Garibaldi: I think the other interesting question is whether or not the size of the exposure that you have actually correlates with whether or not you get disease in the first place number one, then number two whether or not you get really sick. For many other viruses it’s true that if you are exposed to a larger amount of virus you are at higher risk of getting infected and higher risk of developing severe disease. And there’s some emerging data that suggests in areas where people are more likely to be wearing masks and are more compliant with physical distancing that we’re seeing a decrease in the number of people who get hospitalized and a decrease in the number of people who die.  :34

So wear a mask, Garibaldi says. At Johns Hopkins, I’m Elizabeth Tracey.


Anchor lead: How many people can be infected with Sars-CoV2 but not show symptoms? Elizabeth Tracey reports

One in three people who tested positive for Sars-CoV2 didn’t have any symptoms at diagnosis and never developed any, a recent study from South Korea found. Brian Garibaldi, a critical care medicine expert at Johns Hopkins, says there’s at least one takeaway from this study.

Garibaldi: That is the basic principle of why we all need to be wearing masks. If there’s no difference in viral shedding between someone who’s sick and someone who’s not, then we are not testing widely enough or frequently enough to know who the asymptomatic people are, we all have to be wearing masks. And not for your own safety but for the safety of the community. You’ve got to be wearing masks. And we have to be really careful in the winter because people start going inside and getting physical distancing fatigue and wanting to be with friends and family over the holidays. We have to be careful, we have to protect each other. We have to keep going.  :29

Garibaldi says that the majority of people in this study were young and therefore also at low risk for severe disease. He notes that this rate of asymptomatic infection is similar to other studies. At Johns Hopkins, I’m Elizabeth Tracey.


Anchor lead: What can a big data analysis of Covid-19 hospitalizations teach us? Elizabeth Tracey reports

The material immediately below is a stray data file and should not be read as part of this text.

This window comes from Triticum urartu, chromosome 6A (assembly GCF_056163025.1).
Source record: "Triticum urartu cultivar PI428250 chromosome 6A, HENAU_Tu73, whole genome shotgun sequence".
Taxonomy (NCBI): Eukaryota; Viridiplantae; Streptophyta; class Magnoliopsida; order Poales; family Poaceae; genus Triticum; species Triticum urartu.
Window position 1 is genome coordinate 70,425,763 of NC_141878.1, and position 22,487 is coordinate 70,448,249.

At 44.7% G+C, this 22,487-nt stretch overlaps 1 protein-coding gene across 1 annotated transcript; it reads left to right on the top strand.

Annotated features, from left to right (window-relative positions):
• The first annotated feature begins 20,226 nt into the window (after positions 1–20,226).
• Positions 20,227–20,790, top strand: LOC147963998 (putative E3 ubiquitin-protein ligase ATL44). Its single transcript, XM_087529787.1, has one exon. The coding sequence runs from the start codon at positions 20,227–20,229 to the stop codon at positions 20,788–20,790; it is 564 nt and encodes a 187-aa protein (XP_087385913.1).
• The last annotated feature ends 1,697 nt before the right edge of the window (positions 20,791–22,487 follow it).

Assessment of several clinical factors and other patient characteristics can predict who might have a severe course of Covid-19 when they are hospitalized, a study by Brian Garibaldi, a critical care medicine expert, and colleagues has shown. Garibaldi predicts the data analysis approach used here will reap many benefits beyond Covid-19.

Garibaldi: One of the longitudinal benefits is we’ve gotten together this group of really, really thoughtful biostatisticians, and clinical epidemiologists, who I think are going to be able to apply these methodologies beyond Covid to other diseases. That may be the most exciting piece about this work is not necessarily what happens with Covid but what we might be able to do to inform the interface between big data feeding back into the EHR to actually create real time decision support tools that work.  :29

Such an outcome would bring to fruition long held hopes for artificial intelligence and machine learning, Garibaldi says. At Johns Hopkins, I’m Elizabeth Tracey.


Anchor lead: Can we predict the most likely outcomes for people hospitalized with Covid-19? Elizabeth Tracey reports

Using a number of factors assessed when someone comes to the hospital with Covid-19, it is possible to predict the likelihood of outcomes such as needing ICU level care, a study by Brian Garibaldi, a critical care medicine expert at Johns Hopkins, and colleagues has shown. Garibaldi says the study has additional implications.

Garibaldi: The other I think important message from this paper is that for those individuals who develop severe disease or death it can happen very quickly so the median time to developing that severe disease or that outcome was just over a day. What I think that suggests is that you have a very limited opportunity to both have these discussions with patients and their families to understand their preferences and their wishes but also suggests that there may be only a narrow window for us to do something for patients who are at high risk to try to prevent them from progressing to severe disease or death.  :30

Garibaldi hopes clinicians will use the data to help them plan in the event of further surges of Covid-19 at their facilities. At Johns Hopkins, I’m Elizabeth Tracey.